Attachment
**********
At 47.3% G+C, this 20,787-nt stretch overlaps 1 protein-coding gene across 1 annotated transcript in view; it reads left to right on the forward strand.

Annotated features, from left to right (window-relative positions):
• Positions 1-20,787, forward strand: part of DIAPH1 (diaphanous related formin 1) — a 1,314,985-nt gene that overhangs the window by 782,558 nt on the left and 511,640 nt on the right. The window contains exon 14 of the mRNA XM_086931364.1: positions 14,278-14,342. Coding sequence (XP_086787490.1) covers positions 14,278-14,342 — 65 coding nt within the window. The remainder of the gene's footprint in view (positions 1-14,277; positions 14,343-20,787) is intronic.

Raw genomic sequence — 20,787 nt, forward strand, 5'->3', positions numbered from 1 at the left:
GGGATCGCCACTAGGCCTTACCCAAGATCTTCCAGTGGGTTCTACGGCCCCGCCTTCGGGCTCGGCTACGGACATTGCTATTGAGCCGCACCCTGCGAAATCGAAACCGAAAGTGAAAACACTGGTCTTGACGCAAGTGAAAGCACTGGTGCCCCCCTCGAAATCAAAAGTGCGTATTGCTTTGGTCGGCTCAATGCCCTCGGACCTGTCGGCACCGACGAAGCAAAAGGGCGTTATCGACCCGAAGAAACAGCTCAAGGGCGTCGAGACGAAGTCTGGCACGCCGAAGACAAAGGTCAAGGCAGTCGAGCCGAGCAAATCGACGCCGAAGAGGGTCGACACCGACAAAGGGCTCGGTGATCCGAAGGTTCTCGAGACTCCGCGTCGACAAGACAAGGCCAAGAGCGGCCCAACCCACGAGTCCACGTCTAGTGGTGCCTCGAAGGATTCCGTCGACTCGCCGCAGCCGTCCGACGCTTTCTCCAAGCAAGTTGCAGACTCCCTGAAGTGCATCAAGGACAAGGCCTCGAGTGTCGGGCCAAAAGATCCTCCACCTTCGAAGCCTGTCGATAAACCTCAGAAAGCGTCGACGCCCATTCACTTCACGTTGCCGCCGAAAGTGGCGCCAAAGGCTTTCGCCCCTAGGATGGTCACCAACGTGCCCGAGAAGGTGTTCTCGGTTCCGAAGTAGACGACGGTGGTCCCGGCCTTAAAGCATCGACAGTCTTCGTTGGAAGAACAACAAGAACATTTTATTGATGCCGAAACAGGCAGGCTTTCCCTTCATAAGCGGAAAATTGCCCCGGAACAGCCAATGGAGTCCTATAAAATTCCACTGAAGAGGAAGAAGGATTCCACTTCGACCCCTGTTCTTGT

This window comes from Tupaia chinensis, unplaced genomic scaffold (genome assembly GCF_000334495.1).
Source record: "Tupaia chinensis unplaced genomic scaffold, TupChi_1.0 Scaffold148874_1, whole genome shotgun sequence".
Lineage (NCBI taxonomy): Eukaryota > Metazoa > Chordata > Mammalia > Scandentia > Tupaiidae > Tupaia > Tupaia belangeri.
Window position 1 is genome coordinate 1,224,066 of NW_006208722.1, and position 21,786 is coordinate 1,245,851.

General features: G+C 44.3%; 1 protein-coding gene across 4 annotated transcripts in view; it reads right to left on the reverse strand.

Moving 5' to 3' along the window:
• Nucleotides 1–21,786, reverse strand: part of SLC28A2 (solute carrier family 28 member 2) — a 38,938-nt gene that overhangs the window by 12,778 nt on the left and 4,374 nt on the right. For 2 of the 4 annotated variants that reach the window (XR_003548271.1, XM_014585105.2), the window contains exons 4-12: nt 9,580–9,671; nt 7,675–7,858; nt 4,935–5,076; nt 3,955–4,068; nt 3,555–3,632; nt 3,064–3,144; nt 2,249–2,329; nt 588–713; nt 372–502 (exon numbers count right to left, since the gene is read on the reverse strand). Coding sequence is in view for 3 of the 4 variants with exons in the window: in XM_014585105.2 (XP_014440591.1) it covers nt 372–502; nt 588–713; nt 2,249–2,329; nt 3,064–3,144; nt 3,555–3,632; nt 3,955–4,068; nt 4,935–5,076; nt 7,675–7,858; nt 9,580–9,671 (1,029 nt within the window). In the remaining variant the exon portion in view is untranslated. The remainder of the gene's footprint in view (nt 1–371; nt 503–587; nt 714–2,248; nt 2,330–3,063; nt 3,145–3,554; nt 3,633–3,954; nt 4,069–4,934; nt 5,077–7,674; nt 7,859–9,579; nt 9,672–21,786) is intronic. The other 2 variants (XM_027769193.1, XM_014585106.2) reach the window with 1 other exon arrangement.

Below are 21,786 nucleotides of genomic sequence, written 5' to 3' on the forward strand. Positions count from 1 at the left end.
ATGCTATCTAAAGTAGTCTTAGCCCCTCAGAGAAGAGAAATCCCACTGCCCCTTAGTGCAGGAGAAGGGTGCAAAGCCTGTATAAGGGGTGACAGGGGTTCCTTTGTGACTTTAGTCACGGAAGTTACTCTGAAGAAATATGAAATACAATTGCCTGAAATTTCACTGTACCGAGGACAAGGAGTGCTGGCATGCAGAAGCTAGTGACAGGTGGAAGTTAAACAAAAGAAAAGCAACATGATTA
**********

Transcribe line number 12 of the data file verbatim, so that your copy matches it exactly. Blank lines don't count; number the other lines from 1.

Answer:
• Nucleotides 1–21,786, reverse strand: part of SLC28A2 (solute carrier family 28 member 2) — a 38,938-nt gene that overhangs the window by 12,778 nt on the left and 4,374 nt on the right. For 2 of the 4 annotated variants that reach the window (XR_003548271.1, XM_014585105.2), the window contains exons 4-12: nt 9,580–9,671; nt 7,675–7,858; nt 4,935–5,076; nt 3,955–4,068; nt 3,555–3,632; nt 3,064–3,144; nt 2,249–2,329; nt 588–713; nt 372–502 (exon numbers count right to left, since the gene is read on the reverse strand). Coding sequence is in view for 3 of the 4 variants with exons in the window: in XM_014585105.2 (XP_014440591.1) it covers nt 372–502; nt 588–713; nt 2,249–2,329; nt 3,064–3,144; nt 3,555–3,632; nt 3,955–4,068; nt 4,935–5,076; nt 7,675–7,858; nt 9,580–9,671 (1,029 nt within the window). In the remaining variant the exon portion in view is untranslated. The remainder of the gene's footprint in view (nt 1–371; nt 503–587; nt 714–2,248; nt 2,330–3,063; nt 3,145–3,554; nt 3,633–3,954; nt 4,069–4,934; nt 5,077–7,674; nt 7,859–9,579; nt 9,672–21,786) is intronic. The other 2 variants (XM_027769193.1, XM_014585106.2) reach the window with 1 other exon arrangement.